Anemia

  • Medical Author:
    Jerry R. Balentine, DO, FACEP

    Dr. Balentine received his undergraduate degree from McDaniel College in Westminster, Maryland. He attended medical school at the Philadelphia College of Osteopathic Medicine graduating in1983. He completed his internship at St. Joseph's Hospital in Philadelphia and his Emergency Medicine residency at Lincoln Medical and Mental Health Center in the Bronx, where he served as chief resident.

  • Medical Author: Siamak N. Nabili, MD, MPH
    Siamak N. Nabili, MD, MPH

    Dr. Nabili received his undergraduate degree from the University of California, San Diego (UCSD), majoring in chemistry and biochemistry. He then completed his graduate degree at the University of California, Los Angeles (UCLA). His graduate training included a specialized fellowship in public health where his research focused on environmental health and health-care delivery and management.

  • Medical Editor: William C. Shiel Jr., MD, FACP, FACR
    William C. Shiel Jr., MD, FACP, FACR

    William C. Shiel Jr., MD, FACP, FACR

    Dr. Shiel received a Bachelor of Science degree with honors from the University of Notre Dame. There he was involved in research in radiation biology and received the Huisking Scholarship. After graduating from St. Louis University School of Medicine, he completed his Internal Medicine residency and Rheumatology fellowship at the University of California, Irvine. He is board-certified in Internal Medicine and Rheumatology.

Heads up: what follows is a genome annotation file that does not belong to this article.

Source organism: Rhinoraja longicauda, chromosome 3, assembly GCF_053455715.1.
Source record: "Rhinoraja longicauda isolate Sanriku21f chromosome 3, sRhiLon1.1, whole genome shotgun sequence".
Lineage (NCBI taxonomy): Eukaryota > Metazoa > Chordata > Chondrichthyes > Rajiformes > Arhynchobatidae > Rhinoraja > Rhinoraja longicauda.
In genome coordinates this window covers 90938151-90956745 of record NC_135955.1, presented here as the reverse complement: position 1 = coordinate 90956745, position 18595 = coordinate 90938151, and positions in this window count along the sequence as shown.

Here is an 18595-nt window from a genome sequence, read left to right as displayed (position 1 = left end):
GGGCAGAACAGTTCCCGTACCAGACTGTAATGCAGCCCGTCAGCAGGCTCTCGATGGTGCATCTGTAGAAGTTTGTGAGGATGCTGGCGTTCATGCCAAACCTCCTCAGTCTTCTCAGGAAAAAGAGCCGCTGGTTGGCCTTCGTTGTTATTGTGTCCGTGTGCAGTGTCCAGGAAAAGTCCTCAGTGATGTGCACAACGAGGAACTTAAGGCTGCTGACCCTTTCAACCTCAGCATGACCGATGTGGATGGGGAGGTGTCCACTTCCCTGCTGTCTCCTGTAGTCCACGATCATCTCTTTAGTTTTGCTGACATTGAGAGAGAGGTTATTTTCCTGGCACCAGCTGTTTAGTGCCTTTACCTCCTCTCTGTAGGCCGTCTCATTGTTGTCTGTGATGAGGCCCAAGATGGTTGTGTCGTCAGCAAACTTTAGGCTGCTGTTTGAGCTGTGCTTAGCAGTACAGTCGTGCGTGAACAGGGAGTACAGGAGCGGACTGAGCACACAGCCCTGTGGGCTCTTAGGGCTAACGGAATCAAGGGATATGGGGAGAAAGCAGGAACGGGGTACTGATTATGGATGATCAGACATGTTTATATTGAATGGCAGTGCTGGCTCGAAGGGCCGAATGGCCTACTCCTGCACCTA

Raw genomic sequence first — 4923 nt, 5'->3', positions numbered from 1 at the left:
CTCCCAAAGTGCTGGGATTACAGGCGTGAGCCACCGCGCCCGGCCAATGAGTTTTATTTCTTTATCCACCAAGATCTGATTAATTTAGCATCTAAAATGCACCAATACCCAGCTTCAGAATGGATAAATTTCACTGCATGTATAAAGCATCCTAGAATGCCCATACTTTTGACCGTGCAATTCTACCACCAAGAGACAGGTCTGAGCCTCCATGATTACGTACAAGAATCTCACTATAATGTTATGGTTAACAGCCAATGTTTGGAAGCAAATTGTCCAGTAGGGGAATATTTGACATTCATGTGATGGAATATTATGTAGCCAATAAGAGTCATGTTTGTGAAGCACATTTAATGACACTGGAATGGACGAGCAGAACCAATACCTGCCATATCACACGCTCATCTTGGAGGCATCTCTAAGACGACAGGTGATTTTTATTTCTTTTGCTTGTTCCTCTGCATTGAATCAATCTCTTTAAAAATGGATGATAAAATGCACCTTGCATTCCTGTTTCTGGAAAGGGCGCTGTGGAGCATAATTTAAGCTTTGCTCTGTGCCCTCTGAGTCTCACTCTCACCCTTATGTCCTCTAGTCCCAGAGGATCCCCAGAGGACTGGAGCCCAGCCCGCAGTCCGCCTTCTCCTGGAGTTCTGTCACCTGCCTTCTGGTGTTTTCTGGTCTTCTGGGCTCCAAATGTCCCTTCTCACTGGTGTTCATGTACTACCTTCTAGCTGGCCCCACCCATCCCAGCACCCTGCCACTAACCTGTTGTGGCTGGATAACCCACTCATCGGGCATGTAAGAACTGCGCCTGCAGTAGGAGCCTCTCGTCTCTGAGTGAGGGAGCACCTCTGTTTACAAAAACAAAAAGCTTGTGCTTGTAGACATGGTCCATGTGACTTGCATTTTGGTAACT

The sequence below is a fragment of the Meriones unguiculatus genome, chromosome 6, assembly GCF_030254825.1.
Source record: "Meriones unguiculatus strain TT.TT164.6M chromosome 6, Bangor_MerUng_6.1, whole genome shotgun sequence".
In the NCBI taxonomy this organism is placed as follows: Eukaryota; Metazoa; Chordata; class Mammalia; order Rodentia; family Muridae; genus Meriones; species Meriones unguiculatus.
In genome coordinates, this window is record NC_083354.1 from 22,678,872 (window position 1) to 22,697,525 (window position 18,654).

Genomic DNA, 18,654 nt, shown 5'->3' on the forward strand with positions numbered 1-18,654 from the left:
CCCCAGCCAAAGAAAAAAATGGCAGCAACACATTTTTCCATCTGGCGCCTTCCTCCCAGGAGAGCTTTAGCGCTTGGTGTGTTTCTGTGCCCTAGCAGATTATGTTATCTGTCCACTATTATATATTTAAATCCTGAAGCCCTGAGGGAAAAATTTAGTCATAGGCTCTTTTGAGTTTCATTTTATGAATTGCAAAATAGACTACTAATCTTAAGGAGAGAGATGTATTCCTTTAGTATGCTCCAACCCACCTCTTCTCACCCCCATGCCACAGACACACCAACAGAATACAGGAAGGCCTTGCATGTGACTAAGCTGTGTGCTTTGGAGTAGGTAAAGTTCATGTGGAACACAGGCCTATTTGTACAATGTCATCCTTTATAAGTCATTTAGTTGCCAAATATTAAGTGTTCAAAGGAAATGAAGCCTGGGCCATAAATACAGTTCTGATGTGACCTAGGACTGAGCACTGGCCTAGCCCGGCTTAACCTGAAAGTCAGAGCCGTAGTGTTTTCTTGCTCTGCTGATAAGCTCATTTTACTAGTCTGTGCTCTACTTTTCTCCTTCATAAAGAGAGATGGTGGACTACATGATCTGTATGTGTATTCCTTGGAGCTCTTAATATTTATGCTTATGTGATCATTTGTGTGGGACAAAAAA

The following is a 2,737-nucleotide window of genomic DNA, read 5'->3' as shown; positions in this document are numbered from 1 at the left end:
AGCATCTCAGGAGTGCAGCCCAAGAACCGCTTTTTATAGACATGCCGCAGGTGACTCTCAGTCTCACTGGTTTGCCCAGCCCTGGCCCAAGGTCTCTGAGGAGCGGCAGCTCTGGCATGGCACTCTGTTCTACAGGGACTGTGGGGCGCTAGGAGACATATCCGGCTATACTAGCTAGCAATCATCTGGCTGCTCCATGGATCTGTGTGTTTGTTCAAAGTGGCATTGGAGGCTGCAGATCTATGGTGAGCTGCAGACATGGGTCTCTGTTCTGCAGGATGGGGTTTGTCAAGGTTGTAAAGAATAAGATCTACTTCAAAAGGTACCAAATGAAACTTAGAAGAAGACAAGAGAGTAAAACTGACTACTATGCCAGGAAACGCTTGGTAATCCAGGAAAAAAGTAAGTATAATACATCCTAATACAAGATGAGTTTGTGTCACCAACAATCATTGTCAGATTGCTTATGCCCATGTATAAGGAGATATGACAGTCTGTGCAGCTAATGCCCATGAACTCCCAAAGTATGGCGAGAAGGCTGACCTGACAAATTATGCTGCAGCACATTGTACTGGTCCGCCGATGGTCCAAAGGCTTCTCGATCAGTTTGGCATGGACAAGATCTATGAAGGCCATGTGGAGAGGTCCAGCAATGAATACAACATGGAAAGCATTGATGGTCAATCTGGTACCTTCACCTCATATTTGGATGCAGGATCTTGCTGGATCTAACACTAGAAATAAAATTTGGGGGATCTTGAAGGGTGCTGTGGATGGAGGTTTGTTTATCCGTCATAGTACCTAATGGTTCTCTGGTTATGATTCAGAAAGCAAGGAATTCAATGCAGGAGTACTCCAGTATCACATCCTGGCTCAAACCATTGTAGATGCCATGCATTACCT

Anemia Symptoms and Signs

Anemia is a condition in which a person has a lower than the normal number of red blood cells or hemoglobin in their blood. A person with anemia may experience symptoms and signs such as:

  • Shortness of breath
  • Palpitations
  • Dizziness
  • Fatigue
  • Decreased energy

Anemia facts

  • Anemia is a medical condition in which the red blood cell count or hemoglobin is less than normal.
  • For men, anemia is typically defined as hemoglobin level of less than 13.5 gram/100 ml and in women as hemoglobin of less than 12.0 gram/100 ml.
  • Anemia is caused by either a decrease in production of red blood cells or hemoglobin, or an increase in loss (usually due to bleeding) or destruction of red blood cells.
  • Some patients with anemia have no symptoms. Those that do have symptoms may
    • feel tired,
    • become easily fatigued,
    • appear pale,
    • have a feeling of a heart racing,
    • feel short of breath, and/or
    • have worsening heart problems.
  • Anemia can be detected by a simple blood test called a complete blood cell count (CBC).
  • The treatment of the anemia varies greatly and very much depends on the particular cause. Continue Reading

Reviewed on 7/16/2015
References
REFERENCE:

Maakaron, Joseph E, et al. "Anemia." eMedicine. 4 Nov. 2011. <http://emedicine.medscape.com/article/198475-overview>.

IMAGES:

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2.Wikipedia - Mikael Häggström

3.iStock

4.iStock/Bigstock

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6.Getty Images

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12.iStock

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15.Getty Images/Blend Images

16.Photolibrary.com

17.Bigstock

18.Getty Images/Blend Images

19.Getty Images/Rubberball

20.iStock

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